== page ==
It is true that when trouble comes it reveals something about us. When we are in trouble, we find out who we really call out to for help, but this passage shows us something else. What about how we handle prosperity?

Prosperity was Israel’s main problem and I think that it is ours as well. When God gives us prosperity, do we become proud and rebellious and stop trusting in God? That’s what God says about Israel here. Remember that Israel would cry out to God for help when they were in trouble, but as soon as things got good again, they went on with their sinning.

It’s pretty clear that times of prosperity reveal the desires of our hearts. When we have all that we need, what do we choose to do with what we have? As Christians, we choose to give. Our flesh, however, may rise up during times of prosperity and influence us to waste it. The Holy Spirit will bring that to mind and we need to listen and turn away from our fleshly desire to rebel against what God wants us to do. Times of prosperity can be times of temptation.

We have a great example of a man who chose to avoid the temptation of wealth and power. Instead of taking it for himself, he chose to help slaves. I’m talking about Moses. God tells us that he chose to take his reward from God and to lay down his right to become a king in Egypt on earth. Instead, he allowed God to use him to fight for his own people’s release from slavery. He had to run away and become a shepherd for 40 years and then at 80 had to take on a new career as a leader of a very rebellious people. He may not have become king of Egypt, but he did have the privilege of talking to God Himself as a friend and God remarks about it in the Bible.

Israel’s rebellion ultimately cost them their country. No wonder Moses had such a hard time with them. They were living in opposite ways. Because Israel chose to run after other gods and refused to listen to God, they ended up alone with nothing, but Moses ended up with a reward that no one could take away.

Day 65: Boldly Speaking God’s Word

Jeremiah 13:12-14

“Therefore you shall speak to them this word: ‘Yahweh, the God of Israel says, “Every container should be filled with wine.” ’ They will tell you, ‘Do we not certainly know that every container should be filled with wine?’ Then tell them, ‘Yahweh says, “Behold, I will fill all the inhabitants of this land, even the kings who sit on David’s throne, the priests, the prophets, and all the inhabitants of Jerusalem, with drunkenness. I will dash them one against another, even the fathers and the sons together,” says Yahweh: “I will not pity, spare, or have compassion, that I should not destroy them.” ’ ”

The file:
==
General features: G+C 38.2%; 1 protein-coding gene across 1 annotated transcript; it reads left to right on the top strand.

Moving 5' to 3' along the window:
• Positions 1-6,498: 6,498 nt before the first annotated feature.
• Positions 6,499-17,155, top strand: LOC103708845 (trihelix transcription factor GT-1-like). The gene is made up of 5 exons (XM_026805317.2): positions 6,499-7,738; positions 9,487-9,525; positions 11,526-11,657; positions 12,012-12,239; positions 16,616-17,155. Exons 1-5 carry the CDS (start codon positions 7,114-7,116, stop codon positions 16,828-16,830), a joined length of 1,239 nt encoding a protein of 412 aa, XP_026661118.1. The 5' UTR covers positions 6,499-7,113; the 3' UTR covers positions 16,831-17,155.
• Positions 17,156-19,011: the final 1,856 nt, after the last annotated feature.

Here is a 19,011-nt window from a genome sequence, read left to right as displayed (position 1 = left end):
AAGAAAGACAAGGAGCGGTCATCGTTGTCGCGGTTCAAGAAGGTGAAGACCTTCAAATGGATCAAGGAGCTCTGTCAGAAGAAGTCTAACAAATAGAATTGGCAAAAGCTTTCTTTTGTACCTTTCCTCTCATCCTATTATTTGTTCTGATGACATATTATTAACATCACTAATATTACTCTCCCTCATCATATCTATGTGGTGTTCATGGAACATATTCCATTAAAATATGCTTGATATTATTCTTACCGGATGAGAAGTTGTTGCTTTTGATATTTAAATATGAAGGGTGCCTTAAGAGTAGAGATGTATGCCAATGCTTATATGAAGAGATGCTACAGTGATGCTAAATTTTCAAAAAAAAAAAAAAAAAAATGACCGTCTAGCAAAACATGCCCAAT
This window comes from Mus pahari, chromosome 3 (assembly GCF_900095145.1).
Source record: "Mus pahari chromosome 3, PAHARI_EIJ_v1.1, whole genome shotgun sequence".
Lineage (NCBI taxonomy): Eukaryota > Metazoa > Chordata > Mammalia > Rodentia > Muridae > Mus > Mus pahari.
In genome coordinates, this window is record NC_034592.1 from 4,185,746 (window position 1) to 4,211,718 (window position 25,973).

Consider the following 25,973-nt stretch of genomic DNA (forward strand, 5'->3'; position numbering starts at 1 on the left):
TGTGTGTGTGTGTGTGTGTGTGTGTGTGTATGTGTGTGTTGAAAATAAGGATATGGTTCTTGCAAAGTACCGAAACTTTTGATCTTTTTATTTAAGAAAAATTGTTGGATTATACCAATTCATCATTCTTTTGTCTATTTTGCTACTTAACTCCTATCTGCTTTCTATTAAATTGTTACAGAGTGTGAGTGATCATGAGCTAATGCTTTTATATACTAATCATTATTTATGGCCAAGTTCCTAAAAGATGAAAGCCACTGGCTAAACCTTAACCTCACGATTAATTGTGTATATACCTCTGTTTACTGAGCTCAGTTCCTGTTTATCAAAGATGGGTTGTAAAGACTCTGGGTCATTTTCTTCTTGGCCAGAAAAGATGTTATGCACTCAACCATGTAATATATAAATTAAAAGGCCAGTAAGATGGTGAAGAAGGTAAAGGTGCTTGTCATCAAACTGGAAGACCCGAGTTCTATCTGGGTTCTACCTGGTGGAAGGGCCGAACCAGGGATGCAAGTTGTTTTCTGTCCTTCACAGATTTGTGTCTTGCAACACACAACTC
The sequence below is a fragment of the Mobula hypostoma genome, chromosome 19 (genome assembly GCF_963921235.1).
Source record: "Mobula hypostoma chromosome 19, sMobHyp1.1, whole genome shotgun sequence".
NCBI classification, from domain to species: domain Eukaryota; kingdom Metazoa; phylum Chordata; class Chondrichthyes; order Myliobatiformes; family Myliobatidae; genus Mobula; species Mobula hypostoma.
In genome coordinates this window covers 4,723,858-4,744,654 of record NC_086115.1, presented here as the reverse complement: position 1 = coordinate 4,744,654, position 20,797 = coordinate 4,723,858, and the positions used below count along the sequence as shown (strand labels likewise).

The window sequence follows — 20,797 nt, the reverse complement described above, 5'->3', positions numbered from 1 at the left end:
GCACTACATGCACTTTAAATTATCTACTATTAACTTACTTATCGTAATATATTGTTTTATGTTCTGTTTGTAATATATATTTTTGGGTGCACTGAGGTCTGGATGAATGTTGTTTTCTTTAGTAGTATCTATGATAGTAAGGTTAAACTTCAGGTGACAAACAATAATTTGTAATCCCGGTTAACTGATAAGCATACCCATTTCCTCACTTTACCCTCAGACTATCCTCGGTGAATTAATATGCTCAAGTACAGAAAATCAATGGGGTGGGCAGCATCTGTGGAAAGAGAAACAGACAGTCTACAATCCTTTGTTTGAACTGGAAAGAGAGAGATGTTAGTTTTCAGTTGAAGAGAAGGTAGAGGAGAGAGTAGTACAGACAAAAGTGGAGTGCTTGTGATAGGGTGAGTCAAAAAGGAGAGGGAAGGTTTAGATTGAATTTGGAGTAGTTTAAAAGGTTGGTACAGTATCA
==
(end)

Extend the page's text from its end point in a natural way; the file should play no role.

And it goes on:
Here again, we witness God’s simple yet powerful teaching techniques. Here, He has His prophet tell the people to fill up all of their containers with wine. It appears that in a mocking way, the people respond by saying that they already knew that. I am told, that what Jeremiah said was actually a well known saying. Everybody knew it all ready. It was like saying: “Everything will fulfill it’s purpose.” It may have come to mean something like: “What you plan for, will happen.” Boy, does that sound familiar today. The problem is that the Bible doesn’t teach that exactly.

Then, Jeremiah shocks them again with God’s message. He tells them that just as they fill up all their jars with wine, God is going to make them all drunk with His wrath! What God actually teaches us is that we reap what we sow. If we sow to our selfishness, we reap God’s wrath. If we sow to God, we reap righteousness and peace. It’s pretty obvious that Jeremiah wasn’t getting any more popular with the people. Not only did he ruin their prosperity ideas, he told them that every single one of them including their physical and spiritual leaders were going to suffer by the hand of God.

God calls us all to boldly speak God’s word. Now we may not be preachers like Jeremiah, but we “boldly speak” by how we live too. The choices we make and the answers we have for those who question us, speak out to them as well. I find that they often don’t like it very much. One major difference we have today is that there are those who will hear our message and accept Jesus as their Savior too, but Jeremiah wasn’t getting a good response from His people.